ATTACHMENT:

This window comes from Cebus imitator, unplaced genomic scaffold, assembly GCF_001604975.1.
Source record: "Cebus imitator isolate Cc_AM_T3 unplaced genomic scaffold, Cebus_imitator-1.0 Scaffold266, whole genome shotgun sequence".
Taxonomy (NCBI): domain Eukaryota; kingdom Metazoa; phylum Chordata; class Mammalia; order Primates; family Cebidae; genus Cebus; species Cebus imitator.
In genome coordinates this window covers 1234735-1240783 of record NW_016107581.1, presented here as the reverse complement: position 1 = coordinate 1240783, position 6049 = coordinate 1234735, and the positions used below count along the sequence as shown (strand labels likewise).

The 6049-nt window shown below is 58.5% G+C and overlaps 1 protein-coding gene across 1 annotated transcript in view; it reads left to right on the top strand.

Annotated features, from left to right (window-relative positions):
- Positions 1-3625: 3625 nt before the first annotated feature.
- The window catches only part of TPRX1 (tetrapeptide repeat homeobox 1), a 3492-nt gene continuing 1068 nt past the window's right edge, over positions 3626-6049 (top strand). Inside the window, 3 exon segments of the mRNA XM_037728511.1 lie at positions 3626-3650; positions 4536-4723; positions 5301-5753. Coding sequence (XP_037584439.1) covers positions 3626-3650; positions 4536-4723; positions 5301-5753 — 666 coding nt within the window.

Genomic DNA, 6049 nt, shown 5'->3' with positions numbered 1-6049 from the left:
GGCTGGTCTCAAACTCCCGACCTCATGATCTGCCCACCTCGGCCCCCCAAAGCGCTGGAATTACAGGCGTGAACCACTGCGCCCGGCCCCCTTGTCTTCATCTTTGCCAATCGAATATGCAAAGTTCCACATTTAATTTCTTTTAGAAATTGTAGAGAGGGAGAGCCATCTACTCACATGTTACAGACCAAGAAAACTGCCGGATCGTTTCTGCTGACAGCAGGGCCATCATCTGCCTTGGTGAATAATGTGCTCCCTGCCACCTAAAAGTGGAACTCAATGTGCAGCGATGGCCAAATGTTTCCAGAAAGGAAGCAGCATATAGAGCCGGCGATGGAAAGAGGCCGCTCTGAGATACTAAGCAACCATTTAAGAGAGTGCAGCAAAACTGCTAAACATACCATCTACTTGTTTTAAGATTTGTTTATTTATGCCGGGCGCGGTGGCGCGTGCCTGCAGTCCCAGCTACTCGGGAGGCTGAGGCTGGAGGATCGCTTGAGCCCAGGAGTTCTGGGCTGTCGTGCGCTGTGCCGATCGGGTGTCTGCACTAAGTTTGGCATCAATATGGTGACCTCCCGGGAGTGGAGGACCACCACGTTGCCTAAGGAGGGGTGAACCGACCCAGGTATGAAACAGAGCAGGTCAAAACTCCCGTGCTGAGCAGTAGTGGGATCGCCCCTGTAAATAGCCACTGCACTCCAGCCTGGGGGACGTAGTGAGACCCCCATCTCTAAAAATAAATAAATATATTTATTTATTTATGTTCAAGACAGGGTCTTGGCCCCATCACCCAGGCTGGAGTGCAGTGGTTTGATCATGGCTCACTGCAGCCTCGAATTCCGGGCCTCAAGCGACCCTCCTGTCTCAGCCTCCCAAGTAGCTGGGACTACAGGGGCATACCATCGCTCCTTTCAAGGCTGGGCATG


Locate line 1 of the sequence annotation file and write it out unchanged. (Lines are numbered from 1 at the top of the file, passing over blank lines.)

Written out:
This window comes from Cebus imitator, unplaced genomic scaffold, assembly GCF_001604975.1.